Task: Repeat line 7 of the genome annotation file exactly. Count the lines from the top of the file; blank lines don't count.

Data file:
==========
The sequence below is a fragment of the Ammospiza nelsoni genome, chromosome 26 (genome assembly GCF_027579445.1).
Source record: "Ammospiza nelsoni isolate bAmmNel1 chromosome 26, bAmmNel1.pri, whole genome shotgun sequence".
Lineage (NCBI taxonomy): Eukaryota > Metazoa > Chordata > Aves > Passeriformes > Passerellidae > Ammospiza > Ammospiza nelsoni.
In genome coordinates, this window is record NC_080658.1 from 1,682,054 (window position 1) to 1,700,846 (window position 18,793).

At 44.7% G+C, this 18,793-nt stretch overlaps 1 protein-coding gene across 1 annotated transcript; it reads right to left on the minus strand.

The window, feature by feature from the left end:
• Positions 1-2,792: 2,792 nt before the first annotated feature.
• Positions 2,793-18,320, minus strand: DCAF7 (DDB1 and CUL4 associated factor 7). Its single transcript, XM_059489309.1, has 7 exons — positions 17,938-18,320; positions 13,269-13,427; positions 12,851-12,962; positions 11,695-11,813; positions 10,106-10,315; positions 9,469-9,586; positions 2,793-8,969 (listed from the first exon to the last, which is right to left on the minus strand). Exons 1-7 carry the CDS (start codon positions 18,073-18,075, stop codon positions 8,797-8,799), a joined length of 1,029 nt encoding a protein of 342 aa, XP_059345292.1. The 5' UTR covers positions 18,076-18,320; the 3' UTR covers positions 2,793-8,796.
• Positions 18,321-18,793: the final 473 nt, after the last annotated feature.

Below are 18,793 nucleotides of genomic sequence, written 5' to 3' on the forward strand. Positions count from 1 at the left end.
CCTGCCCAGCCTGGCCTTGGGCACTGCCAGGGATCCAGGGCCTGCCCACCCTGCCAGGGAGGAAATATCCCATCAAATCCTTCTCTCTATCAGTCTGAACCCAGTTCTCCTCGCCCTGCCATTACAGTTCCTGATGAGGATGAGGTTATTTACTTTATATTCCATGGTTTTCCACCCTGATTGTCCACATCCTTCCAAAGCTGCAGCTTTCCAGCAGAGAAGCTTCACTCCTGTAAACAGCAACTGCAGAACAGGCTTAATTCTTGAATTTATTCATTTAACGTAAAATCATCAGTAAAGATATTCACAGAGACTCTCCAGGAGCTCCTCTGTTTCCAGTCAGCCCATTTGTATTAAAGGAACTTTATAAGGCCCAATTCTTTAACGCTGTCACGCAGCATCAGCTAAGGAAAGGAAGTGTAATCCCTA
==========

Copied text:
• Positions 1-2,792: 2,792 nt before the first annotated feature.